The Leaflet - Thanksgiving & Capitalism
Before free markets were established, the colonists had nothing for which to be thankful. ... But after free markets were established, the resulting abundance was so dramatic that the annual Thanksgiving celebrations became common throughout the colonies, and in 1863, Thanksgiving became a national holiday.
Richard J. Maybury, The Free Market, November 1985
Thanksgiving is a time for giving thanks to all those who are near and dear to us. The Heartland Institute is thankful for its Legislative Forum members, donors, allies – and all who support the discovery, development, and promotion of free-market solutions to our nation’s social and economic problems. We wish you a joyous Thanksgiving filled with good food, family, and free-market ideas!
This week’s edition of The Leaflet features research and commentary addressing hydraulic fracturing, the CROP act, the Parent Trigger, Obama’s contraceptive mandate, and travel agent taxes.
Director - Government Relations
Research & Commentary: Shallow Loss Coverage and the CROP Act
Finance, Insurance and Real Estate
The U.S. agriculture industry receives billions of dollars ($6.5 billion in 2010) in federal insurance subsidies each year. Farmers buy crop insurance to provide protection against the risk of natural disasters and the loss of revenue due to declines in agricultural commodity prices. Congress is now debating expanding the already-ample insurance subsidies. One proposal is Rep. Randy Neugebauer’s (R-TX) Crop Risk Options Plan (CROP) Act, which would amend the Federal Crop Insurance Act to provide supplemental coverage beyond the current 75 percent coverage.
In this Research & Commentary, Legislative Specialist Matthew Glans examines the CROP Act and shallow loss coverage from various perspectives. The Heartland Institute, Environmental Working Group, and American Enterprise Institute are among the groups that oppose the CROP Act and similar shallow loss coverage provisions. The new coverage is a boondoggle that props up a farming industry that does not require additional safety nets.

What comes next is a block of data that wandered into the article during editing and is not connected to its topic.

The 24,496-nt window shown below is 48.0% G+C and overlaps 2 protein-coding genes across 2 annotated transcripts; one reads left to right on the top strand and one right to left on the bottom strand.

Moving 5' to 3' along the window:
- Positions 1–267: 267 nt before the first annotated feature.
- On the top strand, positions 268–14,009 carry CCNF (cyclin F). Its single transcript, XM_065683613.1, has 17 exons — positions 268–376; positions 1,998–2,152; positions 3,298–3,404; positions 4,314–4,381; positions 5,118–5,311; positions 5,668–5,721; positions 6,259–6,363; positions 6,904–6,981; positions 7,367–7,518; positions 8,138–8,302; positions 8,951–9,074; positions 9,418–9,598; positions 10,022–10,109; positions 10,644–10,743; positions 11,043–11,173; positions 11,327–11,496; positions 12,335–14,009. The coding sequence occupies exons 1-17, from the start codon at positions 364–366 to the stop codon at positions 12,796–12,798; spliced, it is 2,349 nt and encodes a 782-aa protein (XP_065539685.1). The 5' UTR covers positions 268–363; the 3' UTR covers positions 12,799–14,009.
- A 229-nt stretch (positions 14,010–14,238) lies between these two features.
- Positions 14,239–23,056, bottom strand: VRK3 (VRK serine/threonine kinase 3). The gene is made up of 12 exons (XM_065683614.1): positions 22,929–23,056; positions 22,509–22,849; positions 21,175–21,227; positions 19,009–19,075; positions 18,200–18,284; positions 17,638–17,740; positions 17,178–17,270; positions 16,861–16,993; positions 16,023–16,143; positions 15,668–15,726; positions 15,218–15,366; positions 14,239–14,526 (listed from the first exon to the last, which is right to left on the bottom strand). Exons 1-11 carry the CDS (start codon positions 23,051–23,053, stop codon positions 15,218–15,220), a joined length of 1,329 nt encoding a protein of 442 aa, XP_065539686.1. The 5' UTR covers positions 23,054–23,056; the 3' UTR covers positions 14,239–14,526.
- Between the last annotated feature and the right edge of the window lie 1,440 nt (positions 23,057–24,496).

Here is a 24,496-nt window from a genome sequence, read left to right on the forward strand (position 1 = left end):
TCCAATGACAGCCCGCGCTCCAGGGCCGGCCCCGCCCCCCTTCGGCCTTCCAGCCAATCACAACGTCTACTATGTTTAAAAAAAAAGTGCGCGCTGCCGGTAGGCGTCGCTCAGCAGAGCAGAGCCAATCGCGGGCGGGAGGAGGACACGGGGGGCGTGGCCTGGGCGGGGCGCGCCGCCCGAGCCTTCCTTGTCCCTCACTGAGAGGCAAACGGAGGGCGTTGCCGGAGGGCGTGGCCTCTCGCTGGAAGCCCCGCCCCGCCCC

What We're Woking On
In this editorial, health care Legislative Specialist Kendall Antekeier reveals how a Health and Human Services (HHS) mandate is infringing upon the First Amendment rights of religious organizations.
Research & Commentary: Hydraulic Fracturing Chemical Disclosure
Environment & Climate
In just a few short years, shale gas extraction using hydraulic fracturing has transformed the domestic energy landscape, providing billions of cubic feet per day to the nation’s energy supply and billions of dollars to the U.S. economy. As the use of this technique has rapidly expanded, however, so has public concern about the chemicals used during the process. This R&C discusses how different states have begun to regulate these chemicals.
To call the Parent Trigger an exciting new reform would be a major understatement. In recent months the idea, promoted extensively by The Heartland Institute, has seen press in the New York Times, Wall Street Journal, Cleveland Plain Dealer, and other media outlets. Click here and watch a quick video from the Wall Street Journal’s Opinion Journal covering the California story.
Save Housing, Kill Fannie and Freddie
Budget & Tax
Four years after its collapse, the housing market continues to crumble. The National Association of Realtors on November 9 reported housing prices fell in 111 of 150 metropolitan areas in the third quarter of the year. On the same day, Fannie Mae announced it wants an additional $7.6 billion of taxpayer money to cover its most recent losses. Fannie Mae’s losses stem largely from defaulted mortgages in its portfolio.
One day later, Fannie’s evil but smaller twin, Freddie Mac, announced the average interest rate for a 30-year fixed-rate mortgage had fallen to 3.99 percent, only the second time in history rates have gone below 4 percent.
And still housing prices fall.
States looking for a revenue bump have tried everything. Among the most recent fads: double-taxing online travel agents. Florida, Montana, and New York localities have tried to levy a tax on the service fee that online travel agents like Expedia and Priceline charge. Read this quick Research & Commentary about the trend.
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Thursday, December 8, 2011, 11:30 AM
The November issue of InfoTech & Telecom News reports Amazon.com has given up its battle against a California sales tax proposal in return for a one-year window that grants Internet retailers a reprieve from collecting the taxes until September 2012.